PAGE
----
Retired environmental studies professor Vickie Watson listens to an audience member during the first Seeking Sustainability Lecture Series of the semester, Thursday evening, Jan. 16, 2020 at the Gallagher School of Business. Panelists at the lecture addressed sustainability efforts at the University and in Missoula to make it a more energy efficient city.

UM’s Seeking Sustainability Lecture Series kicked off last week, commencing a 14 week-long discussion on sustainability efforts in the Missoula community. 

Seven panelists spoke at the first event, hosted Jan. 16, in the Gallagher Business Building on campus. The speakers discussed sustainable innovations at UM, including plans to create an all-electric UDash bus fleet, according to UM Transportation. 

Other representatives discussed sustainable methods in dining, recycling and University building development at UM. Among the speakers were Director of Sustainability Eva Rocke and campus architect Jameel Chaudhry.  

Vicki Watson, professor emeritus of environmental studies at UM, organized the event. The series celebrates the 50th birthday of both Earth Day and the environmental studies program at the University. 

“We’ve come a long way in those 50 years toward increasing our understanding of what we mean by sustainability and increasing our efforts toward achieving it,” Watson told the crowd. “But we have a long way to go yet.”

All the speakers were faculty, alumni or students from the University. Half the panel consisted of environmental studies graduates. Watson said the series gives students a taste of sustainability work after college. 

“It’s a good way to expose students to what people are doing in the community,” she said. “This is what we hope you’ll be doing someday.”  

Watson, who is now retired from the environmental studies program, said the series demonstrates what environmental work is being done in Missoula for the future.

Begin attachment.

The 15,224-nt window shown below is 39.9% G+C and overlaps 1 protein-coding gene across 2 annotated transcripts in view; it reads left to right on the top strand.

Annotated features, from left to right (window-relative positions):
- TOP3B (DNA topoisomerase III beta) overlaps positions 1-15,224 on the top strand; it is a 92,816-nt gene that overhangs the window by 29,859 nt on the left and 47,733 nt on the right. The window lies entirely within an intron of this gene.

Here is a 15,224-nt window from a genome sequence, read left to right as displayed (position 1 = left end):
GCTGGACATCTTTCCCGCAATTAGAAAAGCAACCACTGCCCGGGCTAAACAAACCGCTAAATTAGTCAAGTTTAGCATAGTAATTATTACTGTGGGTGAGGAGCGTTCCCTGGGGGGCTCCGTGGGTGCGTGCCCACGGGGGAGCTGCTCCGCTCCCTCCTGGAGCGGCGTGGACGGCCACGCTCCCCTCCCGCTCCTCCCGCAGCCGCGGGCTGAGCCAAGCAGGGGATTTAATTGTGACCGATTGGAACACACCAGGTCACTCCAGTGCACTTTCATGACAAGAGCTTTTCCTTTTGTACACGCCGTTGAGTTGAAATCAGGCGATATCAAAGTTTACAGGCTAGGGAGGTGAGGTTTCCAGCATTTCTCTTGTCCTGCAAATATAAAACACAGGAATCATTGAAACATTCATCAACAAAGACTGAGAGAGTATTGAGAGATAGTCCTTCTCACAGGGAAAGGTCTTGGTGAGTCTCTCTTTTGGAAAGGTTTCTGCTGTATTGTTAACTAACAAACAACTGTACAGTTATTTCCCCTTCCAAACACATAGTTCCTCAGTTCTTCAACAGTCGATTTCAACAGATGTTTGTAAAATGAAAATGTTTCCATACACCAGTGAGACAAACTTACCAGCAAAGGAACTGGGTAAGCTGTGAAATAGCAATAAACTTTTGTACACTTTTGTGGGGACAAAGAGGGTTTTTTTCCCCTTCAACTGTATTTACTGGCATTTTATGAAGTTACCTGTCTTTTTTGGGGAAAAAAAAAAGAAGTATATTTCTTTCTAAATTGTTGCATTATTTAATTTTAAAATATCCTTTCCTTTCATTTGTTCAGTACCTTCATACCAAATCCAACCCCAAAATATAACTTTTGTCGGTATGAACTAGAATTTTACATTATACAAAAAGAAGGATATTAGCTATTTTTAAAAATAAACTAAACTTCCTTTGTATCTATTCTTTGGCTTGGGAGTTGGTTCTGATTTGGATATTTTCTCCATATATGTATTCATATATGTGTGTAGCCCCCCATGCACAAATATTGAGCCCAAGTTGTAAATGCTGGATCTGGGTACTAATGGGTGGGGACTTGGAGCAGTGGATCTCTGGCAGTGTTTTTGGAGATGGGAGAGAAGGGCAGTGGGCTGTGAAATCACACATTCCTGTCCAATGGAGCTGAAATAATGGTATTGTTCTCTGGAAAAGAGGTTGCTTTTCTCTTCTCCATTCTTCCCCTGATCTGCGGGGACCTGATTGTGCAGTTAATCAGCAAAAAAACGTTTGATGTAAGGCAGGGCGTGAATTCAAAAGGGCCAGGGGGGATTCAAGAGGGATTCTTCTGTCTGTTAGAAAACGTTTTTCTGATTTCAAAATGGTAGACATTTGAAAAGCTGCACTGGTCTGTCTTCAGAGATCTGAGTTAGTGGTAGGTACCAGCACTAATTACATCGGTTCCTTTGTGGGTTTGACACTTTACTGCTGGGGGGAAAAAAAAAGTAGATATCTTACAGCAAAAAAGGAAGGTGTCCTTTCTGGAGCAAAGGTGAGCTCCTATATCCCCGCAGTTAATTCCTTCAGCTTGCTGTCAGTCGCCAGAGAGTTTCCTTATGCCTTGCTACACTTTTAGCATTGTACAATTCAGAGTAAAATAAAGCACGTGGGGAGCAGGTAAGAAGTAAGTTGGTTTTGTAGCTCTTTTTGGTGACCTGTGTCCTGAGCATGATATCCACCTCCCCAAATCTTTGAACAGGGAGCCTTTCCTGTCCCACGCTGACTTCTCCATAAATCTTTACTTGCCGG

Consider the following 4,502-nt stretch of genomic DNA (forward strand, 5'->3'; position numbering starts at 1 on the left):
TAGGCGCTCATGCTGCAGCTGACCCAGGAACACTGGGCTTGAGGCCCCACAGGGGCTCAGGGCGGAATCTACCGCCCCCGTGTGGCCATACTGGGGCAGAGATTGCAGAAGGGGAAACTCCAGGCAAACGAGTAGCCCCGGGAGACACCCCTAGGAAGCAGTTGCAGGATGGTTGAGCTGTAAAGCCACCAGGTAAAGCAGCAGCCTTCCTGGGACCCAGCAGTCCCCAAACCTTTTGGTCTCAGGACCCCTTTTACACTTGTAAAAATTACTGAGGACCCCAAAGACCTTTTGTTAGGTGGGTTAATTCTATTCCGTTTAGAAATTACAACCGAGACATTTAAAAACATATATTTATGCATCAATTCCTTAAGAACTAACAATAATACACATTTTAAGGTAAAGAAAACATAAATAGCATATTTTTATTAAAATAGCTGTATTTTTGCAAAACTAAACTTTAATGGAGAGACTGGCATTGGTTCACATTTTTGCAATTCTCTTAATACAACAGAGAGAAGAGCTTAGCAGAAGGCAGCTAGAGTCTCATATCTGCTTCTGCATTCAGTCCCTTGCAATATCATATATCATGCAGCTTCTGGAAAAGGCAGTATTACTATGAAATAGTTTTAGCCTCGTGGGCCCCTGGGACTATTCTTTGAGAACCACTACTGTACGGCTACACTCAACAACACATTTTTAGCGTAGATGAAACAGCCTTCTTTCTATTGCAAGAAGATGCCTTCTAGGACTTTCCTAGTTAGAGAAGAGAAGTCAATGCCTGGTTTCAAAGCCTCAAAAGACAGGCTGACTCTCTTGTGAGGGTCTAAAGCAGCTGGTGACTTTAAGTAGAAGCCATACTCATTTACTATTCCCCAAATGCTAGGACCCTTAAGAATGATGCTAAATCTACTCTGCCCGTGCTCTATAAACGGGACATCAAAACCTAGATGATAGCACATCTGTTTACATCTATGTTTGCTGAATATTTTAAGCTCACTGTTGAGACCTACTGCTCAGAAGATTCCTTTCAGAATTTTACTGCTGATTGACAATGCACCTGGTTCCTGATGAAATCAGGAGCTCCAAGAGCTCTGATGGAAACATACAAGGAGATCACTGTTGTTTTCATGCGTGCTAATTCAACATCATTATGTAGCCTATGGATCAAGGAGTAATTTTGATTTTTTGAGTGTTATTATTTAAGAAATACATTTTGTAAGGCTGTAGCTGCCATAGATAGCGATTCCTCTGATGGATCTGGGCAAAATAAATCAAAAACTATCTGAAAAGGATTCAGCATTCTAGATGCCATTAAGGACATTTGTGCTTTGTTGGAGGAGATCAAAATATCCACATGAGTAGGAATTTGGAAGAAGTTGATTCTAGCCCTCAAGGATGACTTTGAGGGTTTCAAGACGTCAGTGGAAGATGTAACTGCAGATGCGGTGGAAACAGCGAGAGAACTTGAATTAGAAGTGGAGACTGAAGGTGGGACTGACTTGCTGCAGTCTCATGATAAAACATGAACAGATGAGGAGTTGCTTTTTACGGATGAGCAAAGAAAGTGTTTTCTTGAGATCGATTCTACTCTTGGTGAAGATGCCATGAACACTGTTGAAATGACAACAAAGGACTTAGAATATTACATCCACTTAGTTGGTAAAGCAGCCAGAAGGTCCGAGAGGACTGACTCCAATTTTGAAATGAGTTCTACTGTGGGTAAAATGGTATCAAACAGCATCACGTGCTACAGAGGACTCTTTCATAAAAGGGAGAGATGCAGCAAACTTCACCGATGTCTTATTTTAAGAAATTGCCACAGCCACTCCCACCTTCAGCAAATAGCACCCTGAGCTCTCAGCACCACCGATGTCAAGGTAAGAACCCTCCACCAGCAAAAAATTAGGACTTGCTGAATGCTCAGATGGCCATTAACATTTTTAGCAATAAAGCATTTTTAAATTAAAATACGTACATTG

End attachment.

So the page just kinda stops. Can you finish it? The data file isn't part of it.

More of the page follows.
“We’re all really worried about what’s going to happen to the world, what’s going to happen to our children and grandchildren,” she said. “When you come and see that there are people that are working hard to make a difference and that young people are interested, it gives them hope.”  

The University of Montana is a bronze-rated university in sustainability education, operation and planning, according to the Association for the Advancement of Sustainability in Higher Education. 

UM also has six Leadership in Energy and Environmental Design (LEED)-certified buildings. The Payne Family Native American Center, which was the first LEED-certified building on campus, received a platinum ranking in sustainability, the highest ranking possible. The other five buildings, including the Fitness and Recreation Center, all received gold certifications.  

A variety of local experts will speak about advances in sustainability, including University and Missoula city officials from housing, transportation and dining departments in upcoming lectures. 

The series will tackle different topics every Thursday at 7:30 p.m. until the week of Earth Day, April 22.